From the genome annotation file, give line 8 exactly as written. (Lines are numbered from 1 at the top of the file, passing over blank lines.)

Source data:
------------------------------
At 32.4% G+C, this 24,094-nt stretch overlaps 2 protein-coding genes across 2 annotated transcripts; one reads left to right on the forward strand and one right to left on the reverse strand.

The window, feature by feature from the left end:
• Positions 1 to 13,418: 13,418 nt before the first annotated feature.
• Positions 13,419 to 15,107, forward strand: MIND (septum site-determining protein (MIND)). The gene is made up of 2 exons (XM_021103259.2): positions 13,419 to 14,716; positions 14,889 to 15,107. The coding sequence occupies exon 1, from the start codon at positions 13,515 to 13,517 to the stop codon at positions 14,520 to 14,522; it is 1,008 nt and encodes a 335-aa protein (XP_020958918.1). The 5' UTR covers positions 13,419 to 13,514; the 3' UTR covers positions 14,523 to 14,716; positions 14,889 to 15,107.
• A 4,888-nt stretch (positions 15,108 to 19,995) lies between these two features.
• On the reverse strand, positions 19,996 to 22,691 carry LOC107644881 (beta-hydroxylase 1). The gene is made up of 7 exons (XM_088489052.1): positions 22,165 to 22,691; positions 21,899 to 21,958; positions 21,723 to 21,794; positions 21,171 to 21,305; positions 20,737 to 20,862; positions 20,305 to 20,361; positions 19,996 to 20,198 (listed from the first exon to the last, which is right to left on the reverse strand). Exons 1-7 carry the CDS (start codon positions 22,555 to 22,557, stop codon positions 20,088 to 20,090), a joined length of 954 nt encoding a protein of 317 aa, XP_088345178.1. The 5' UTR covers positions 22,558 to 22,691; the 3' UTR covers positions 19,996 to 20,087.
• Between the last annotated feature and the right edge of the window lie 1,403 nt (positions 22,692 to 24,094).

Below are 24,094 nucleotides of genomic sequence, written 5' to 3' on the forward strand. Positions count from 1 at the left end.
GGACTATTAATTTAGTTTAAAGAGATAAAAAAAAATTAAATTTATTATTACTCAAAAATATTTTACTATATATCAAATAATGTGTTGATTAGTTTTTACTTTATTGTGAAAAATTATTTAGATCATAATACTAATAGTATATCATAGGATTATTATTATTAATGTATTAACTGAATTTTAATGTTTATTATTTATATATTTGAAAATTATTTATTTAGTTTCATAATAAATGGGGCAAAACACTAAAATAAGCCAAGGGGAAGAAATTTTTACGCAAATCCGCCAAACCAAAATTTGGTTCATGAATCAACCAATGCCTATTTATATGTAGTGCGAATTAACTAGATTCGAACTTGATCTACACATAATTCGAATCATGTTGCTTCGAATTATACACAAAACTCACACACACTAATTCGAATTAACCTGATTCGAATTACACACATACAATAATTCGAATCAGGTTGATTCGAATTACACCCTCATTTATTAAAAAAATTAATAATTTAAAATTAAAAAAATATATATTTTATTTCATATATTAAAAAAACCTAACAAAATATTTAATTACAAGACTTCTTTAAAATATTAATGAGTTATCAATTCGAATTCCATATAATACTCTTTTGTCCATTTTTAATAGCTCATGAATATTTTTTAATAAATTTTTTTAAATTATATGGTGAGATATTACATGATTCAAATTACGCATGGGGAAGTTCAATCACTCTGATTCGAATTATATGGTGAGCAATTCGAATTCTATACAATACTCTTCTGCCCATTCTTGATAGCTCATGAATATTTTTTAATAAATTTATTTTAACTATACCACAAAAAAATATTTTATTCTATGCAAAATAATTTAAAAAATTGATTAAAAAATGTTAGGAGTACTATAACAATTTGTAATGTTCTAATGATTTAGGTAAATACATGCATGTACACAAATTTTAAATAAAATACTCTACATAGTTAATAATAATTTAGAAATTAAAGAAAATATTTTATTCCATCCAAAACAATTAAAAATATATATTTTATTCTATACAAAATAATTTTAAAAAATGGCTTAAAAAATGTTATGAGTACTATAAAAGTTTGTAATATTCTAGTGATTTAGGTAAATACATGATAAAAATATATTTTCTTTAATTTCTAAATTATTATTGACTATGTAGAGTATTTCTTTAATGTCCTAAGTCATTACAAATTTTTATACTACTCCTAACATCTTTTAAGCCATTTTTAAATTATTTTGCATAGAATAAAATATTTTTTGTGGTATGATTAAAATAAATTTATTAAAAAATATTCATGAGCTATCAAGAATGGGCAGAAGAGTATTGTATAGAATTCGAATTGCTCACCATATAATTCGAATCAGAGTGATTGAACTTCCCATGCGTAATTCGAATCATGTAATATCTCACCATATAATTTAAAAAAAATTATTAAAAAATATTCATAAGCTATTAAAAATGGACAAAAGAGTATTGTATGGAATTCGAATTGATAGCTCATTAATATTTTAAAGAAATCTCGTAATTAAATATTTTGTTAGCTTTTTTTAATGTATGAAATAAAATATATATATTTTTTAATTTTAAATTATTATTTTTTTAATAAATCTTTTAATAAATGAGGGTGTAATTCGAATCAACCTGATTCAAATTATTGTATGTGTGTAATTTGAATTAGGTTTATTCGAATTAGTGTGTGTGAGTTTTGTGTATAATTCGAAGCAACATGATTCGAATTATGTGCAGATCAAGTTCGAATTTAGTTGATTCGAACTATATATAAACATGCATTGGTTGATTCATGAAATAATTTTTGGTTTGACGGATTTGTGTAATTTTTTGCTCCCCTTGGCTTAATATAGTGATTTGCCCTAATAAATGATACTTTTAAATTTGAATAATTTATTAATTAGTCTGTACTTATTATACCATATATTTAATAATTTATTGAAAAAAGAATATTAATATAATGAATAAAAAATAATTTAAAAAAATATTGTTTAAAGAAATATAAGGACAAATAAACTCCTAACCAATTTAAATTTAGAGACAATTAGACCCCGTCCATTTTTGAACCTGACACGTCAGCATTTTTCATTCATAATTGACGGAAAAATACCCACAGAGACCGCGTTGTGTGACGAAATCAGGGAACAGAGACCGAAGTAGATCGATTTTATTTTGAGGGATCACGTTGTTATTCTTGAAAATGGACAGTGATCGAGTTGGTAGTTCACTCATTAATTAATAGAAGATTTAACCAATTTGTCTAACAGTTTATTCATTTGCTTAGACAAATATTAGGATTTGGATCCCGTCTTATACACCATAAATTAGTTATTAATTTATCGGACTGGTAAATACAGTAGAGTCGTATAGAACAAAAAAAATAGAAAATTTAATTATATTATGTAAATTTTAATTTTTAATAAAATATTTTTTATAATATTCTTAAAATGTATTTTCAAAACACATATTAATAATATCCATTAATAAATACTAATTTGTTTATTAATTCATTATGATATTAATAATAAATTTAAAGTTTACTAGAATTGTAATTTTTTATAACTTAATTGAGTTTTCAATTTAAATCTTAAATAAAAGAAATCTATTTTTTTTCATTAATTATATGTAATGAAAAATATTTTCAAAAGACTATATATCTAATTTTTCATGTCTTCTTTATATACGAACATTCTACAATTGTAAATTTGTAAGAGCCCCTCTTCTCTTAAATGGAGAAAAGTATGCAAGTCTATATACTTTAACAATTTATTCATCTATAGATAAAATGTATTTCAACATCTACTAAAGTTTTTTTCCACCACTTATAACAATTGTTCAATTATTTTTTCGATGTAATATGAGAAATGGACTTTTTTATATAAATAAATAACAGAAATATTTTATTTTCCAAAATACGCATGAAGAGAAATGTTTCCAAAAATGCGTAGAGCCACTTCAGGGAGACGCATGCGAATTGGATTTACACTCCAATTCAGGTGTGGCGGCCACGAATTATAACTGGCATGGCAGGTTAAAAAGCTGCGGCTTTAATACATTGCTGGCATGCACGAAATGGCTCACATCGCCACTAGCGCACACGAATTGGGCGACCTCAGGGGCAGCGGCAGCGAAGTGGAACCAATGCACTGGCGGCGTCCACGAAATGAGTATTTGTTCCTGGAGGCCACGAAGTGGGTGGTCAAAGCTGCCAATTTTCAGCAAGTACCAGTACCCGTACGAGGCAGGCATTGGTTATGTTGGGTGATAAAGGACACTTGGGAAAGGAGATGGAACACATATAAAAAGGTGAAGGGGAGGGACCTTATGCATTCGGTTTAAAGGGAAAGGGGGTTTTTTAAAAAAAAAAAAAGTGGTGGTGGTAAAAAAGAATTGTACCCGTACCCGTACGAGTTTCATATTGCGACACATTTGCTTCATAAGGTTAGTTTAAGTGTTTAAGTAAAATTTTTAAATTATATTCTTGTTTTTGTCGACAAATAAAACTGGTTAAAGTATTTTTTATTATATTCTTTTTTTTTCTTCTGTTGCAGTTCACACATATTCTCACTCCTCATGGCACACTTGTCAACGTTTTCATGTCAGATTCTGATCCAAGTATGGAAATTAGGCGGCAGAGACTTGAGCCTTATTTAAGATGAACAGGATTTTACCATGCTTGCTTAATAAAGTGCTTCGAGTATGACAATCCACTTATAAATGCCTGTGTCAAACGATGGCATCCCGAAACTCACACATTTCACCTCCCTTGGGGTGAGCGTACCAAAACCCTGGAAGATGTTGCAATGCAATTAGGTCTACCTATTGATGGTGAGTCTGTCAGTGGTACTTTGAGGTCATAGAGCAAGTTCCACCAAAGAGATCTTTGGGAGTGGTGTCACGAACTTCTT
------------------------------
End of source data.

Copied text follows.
Below are 24,094 nucleotides of genomic sequence, written 5' to 3' on the forward strand. Positions count from 1 at the left end.